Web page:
6 Reasons Cloud Monitoring Is Different Than Server Monitoring
Moving an app to the cloud means monitoring the app, not your infrastructure. There's a difference, especially when we get into serverless and FaaS.
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Traditional IT monitoring has revolved around monitoring the infrastructures and servers. As you move to the cloud, it is possible that you don’t have either of those things. You could deploy your app via a service like Azure App Services and rely on Azure’s hosted Redis and SQL offerings. You could literally have access to zero servers.
In the cloud, it is even more important to monitor your actual applications and not just your servers. Application performance management solutions become even more important. Your cloud provider is responsible for monitoring the infrastructure and keeping your servers online. You still need to monitor the performance of your actual applications.
Monitoring Platform-as-a-Service (PaaS) Style App Hosting
One of the big advantages of cloud computing is the ability to deploy your applications, and the server aspects of it are completely managed. As a developer, I love only having to worry about my application.
Application deployment options like Heroku, Azure App Services, Google Cloud Engine and others potentially create some monitoring challenges. You may not have full access to the underlying servers and typical monitoring solution will not work. Some of these also provide deployment slots which are also unique from a monitoring perspective.
At Stackify, we use Azure App Services. Using them as an example, we do not have access to the server themselves. We can use the Azure KUDU console to access a pseudo file system, Event Viewer, IIS Logs, running processes, and other information. We also can’t access Windows Performance Counters. To monitor our instances we use a special WebJob as a monitoring agent instead of installing on directly on the server.
Auto Scaling in the Cloud
One of the big advantages of cloud hosting is the auto-scaling capabilities. Many companies have peak times of day or week for their applications. Outside of those peak times, they should scale their applications down to save on server expenses.
Cloud monitoring solutions have to support the autoscaling of the applications. The number of the instances of the applications could constantly be changing, and each one still needs to be monitored. The cloud monitoring must easily install as servers are created and handle scaling down.
Server Monitoring is Not Cloud Monitoring
Traditional server monitoring has revolved around if a server was up or down and what the CPU and memory usage is. Once you move to the cloud, these are details you don’t have to worry as much about or may not even have access to. You can setup auto-scaling or use a serverless architecture and it just works. Monitoring cloud applications is a little different!
Application performance monitoring is still very important. You still need to know which requests in your application are used the most and which are the slowest. APM solutions can help provide this. You also need to monitor application metrics via Windows Performance Counters, JMX MBeans, or other common metrics.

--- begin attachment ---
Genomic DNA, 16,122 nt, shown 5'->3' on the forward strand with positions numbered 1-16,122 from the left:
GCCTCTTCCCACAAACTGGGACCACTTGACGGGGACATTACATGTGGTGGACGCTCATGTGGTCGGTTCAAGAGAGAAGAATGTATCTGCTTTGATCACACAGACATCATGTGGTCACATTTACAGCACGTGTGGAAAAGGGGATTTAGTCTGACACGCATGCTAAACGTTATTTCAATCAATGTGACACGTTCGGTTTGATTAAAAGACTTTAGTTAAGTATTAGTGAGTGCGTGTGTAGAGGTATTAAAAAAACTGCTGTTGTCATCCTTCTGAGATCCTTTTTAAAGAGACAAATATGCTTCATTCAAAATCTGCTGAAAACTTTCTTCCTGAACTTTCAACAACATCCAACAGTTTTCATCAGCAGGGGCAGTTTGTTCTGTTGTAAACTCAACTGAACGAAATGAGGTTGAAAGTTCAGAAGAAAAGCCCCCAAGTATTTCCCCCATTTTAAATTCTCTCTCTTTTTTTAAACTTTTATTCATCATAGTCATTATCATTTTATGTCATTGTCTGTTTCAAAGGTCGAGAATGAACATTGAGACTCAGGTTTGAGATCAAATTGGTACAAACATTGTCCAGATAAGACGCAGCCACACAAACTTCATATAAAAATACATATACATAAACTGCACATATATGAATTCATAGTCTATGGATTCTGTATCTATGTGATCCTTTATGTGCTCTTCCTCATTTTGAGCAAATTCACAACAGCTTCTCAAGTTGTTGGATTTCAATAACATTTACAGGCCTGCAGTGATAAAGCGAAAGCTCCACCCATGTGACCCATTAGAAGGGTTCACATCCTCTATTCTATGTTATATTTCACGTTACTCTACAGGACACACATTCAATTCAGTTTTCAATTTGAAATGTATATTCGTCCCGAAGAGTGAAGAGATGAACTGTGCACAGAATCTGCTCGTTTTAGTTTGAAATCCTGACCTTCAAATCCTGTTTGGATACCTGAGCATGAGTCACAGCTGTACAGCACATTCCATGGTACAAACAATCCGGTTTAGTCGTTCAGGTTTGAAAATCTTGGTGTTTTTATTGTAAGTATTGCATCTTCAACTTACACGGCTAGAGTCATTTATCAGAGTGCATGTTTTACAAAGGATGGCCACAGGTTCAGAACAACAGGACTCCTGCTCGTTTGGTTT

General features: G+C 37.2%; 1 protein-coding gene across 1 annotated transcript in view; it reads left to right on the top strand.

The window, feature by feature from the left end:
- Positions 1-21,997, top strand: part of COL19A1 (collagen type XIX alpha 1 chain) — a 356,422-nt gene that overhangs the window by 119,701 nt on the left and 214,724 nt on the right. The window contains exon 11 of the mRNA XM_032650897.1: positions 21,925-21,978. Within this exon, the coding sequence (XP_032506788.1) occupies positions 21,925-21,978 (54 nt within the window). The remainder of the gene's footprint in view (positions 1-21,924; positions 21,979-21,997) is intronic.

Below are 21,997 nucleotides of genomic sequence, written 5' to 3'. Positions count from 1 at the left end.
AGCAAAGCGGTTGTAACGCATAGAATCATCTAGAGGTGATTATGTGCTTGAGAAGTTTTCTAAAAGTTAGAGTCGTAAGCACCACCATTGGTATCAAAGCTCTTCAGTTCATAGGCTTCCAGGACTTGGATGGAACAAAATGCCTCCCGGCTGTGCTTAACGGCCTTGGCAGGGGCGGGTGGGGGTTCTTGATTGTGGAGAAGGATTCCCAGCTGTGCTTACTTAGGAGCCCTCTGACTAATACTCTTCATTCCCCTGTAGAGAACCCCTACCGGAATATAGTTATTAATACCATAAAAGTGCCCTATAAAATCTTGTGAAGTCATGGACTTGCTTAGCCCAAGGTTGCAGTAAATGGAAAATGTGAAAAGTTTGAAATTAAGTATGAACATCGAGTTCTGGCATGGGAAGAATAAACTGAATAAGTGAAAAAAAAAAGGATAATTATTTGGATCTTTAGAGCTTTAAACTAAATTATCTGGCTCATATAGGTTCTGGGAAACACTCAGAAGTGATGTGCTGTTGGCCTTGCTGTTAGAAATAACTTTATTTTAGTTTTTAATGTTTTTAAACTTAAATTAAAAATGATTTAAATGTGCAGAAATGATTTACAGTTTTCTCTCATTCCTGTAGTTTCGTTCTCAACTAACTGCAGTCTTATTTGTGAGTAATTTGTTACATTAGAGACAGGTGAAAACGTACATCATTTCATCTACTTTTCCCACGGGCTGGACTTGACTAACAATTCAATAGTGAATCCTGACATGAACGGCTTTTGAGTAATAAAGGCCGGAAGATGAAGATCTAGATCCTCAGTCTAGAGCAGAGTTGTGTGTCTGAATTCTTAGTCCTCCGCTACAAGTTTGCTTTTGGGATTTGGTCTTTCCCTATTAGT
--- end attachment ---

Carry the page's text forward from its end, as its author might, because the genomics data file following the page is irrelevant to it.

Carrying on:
Function-as-a-Service (Faas) or Serverless Architectures
Developers are starting to take advantage of new serverless architectures. Services like AWS Lambda and Azure Functions make it easy for developers to deploy applications as individual pieces of business logic. The cloud providers can then process requests for those functions at nearly infinitely scale. They have completely abstracted away from the concept of servers.
Monitoring serverless architectures is a whole new paradigm. Cloud monitoring solutions are going to have to play catch-up when it comes to monitoring these new types of applications. The cloud providers are also going to have to build new capabilities to make the monitoring possible.
Monitoring Cloud Application Dependencies
Cloud providers provide a wide array of specialized databases, queuing, storage, and other services. Some examples from Azure are Cosmos DB, Service Bus, Table Storage, and others. For AWS it would be services like Redshift, DyanamoDB, SQS, and others. Traditional monitoring solutions were not designed to monitor the special services. You will need to monitor these via the cloud provider or via specialized cloud monitoring solutions.
No Infrastructure to Monitor
In the cloud, you don’t have to worry about monitoring traditional IT infrastructure. There are no switches, firewalls, hypervisors, SANs, or similar devices to monitor. The cloud providers are responsible for all of this under the covers. It has all been abstracted away from us, which is a beautiful thing. I just want to setup 100 servers, and I need 10 terabytes of SSD storage. I don’t care how it works!
If you have taken your app and moved it to some virtual machines in the cloud, you can probably keep monitoring your servers and applications the same way you have been. However, if you are “all in” and taking full advantages of all the Platform-as-a-Service features, you will likely need to re-think how you monitor your applications. Moving to the cloud creates new opportunities and challenges. Cloud monitoring is perhaps both!
Published at DZone with permission of Matt Watson, DZone MVB. See the original article here.
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